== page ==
• Begin right away to collect email addresses and/or mobile numbers (for texting) for those supporters you can currently reach only by mail. Add a box to collect emails at the top of your website home page (maybe offer a ‘gift of content’ in exchange for their signing up – like a ‘how to’ guide; research report; recommended reading list; book of inspiring quotes; recipes from staff or clients – think of what would be attractive to your constituents). Also post a link to an email collection form on social media at least weekly. Let supporters know digital communications reduce your costs and increase the impact of every dollar given, and ask them to send you their cell phone numbers and opt in to text messaging. You may be surprised to learn the M+R report found nonprofit text messaging audiences grew by 26% in 2019, at a time when Facebook audiences grew by just 4% and email list sizes declined by 2%.
  • Enable social sharing or engage actively in a peer-to-peer campaign with your emails. One study reported this increased click-throughs by 158% . Most likely this is due to the psychological principle of ‘social proof,’ wherein people are more likely to trust messages that come from their friends or others they admire. Take full advantage of this phenomenon!

If you’re getting pressured to go all email this year, understand that email has a very short shelf life. You’ll get the bulk of your responses the first day, as opposed to within the first two weeks for DM. In fact, 13% are opened and read/discarded in the first five minutes. Mail, on the other hand, tends to hang around the house. Folks may put it aside for later, when they plan to discuss their philanthropy with family members. Or maybe they’ll save it to pay with other bills. Because of this longevity problem with email, or lack thereof, you need to send more emails than snail mails.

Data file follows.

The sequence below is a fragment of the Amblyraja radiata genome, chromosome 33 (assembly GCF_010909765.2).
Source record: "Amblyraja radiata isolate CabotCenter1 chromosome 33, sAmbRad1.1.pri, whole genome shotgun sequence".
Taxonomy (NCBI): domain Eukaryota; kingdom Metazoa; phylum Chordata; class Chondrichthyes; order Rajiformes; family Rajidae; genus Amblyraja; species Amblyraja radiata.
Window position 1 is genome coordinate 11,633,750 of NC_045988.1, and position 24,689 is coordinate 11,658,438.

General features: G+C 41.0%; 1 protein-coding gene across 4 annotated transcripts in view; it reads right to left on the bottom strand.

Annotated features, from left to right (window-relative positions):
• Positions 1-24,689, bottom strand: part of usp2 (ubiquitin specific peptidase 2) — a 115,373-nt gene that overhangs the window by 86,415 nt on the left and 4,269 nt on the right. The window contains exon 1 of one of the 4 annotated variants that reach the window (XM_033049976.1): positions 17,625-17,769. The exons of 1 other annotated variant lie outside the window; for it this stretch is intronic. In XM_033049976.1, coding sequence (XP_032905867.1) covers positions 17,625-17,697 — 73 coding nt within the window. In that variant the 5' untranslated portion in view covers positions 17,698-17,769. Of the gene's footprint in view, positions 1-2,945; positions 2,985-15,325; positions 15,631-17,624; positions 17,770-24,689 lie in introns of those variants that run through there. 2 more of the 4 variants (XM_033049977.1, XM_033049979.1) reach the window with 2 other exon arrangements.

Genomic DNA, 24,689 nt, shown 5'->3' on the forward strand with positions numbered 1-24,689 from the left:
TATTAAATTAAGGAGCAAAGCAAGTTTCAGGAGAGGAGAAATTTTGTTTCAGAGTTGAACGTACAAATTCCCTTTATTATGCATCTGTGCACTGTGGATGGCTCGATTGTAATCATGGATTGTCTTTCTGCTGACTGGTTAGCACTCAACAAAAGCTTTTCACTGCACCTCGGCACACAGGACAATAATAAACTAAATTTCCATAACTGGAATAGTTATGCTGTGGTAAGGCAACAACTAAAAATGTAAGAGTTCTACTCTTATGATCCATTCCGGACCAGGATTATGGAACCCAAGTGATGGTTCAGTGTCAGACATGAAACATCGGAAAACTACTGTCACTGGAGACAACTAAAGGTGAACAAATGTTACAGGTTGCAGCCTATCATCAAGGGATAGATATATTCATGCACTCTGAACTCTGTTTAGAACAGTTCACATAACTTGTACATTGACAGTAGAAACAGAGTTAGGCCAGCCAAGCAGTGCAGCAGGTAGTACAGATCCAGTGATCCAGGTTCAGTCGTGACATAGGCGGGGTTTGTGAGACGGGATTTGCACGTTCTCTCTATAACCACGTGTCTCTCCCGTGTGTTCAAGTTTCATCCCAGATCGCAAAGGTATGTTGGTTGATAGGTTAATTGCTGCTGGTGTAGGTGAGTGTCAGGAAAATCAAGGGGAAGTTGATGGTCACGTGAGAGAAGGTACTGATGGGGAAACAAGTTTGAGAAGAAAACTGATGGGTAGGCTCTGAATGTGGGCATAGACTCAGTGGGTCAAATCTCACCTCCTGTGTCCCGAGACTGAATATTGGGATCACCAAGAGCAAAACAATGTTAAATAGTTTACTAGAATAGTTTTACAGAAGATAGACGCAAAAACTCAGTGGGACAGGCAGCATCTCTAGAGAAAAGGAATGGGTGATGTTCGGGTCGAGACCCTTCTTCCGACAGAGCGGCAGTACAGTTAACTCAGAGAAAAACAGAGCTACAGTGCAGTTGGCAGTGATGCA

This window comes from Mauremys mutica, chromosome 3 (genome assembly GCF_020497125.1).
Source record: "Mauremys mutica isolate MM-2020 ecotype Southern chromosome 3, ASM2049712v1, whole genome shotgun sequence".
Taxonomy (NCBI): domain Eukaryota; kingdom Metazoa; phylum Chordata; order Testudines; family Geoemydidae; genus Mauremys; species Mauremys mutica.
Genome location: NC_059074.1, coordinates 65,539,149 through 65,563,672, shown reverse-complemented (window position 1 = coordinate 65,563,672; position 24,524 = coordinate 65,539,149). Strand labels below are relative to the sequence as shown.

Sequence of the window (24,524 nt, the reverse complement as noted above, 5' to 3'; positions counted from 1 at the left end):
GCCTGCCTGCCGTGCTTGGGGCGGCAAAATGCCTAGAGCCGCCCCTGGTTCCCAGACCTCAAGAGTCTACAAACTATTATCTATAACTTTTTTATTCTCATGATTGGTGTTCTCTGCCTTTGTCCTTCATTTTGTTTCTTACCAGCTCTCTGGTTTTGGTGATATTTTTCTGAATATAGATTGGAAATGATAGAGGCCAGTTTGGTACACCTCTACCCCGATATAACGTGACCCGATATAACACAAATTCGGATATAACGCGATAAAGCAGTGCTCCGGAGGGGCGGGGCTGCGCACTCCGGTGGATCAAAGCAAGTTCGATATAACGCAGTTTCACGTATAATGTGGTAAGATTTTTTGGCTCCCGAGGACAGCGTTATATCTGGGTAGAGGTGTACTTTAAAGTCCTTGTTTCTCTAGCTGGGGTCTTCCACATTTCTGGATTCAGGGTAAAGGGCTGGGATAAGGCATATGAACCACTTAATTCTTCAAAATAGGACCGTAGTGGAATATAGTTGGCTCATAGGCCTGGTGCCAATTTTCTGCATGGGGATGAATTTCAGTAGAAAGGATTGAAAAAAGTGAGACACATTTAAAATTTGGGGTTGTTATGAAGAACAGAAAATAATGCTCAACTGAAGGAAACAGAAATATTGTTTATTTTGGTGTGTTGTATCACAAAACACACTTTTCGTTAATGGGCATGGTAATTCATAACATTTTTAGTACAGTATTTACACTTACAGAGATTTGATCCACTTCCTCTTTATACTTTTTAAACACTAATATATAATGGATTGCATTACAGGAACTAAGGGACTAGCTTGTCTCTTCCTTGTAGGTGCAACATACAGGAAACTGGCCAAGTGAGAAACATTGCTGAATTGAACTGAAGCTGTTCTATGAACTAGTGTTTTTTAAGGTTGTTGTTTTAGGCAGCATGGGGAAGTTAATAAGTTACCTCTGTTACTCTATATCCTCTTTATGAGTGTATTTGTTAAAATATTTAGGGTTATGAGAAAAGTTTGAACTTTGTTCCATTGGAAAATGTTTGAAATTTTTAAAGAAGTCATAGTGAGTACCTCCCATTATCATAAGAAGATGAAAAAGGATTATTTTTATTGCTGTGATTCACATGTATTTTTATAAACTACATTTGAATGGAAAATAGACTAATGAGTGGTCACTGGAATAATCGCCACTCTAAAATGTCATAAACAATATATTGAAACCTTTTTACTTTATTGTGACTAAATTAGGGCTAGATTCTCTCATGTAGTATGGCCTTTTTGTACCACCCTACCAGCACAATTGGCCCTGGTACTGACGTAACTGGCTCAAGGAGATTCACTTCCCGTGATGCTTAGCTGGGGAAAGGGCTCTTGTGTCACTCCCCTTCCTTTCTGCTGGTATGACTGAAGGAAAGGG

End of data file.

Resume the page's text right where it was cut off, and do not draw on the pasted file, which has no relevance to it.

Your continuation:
Bottom line? Use direct mail and email. And layer in some social media and advertising too if you can. Plus put your appeal up on your website. Ideally front and center during the year-end giving season. You never know where people will find you and take notice of you. So hedge your bets.

I hope this helps you to warm up to the season of generosity that lies ahead!

Charity Clairity

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  • Timothy S Cohen

    When do you think is the best timing for direct mail to arrive this year? I usually aim for the week before Thanksgiving, but given ongoing election issues and pandemic concerns, it feels like early December might be a better target date this year. Any thoughts? Thank you!
  • Michael Rosen

    Direct mail still works. The USPS still works. While nonprofits may want to mail a bit earlier than usual, they still should mail and do so without fear. Roger M. Craver, on The Agitator blog, wrote, "... based on actual monitoring of outbound nonprofit mail, that there had been no delay in delivery." He also offered a prediction about mail delivery based on data. I encourage anyone concerned about mail delivery to read Roger's post as well as the special report he references: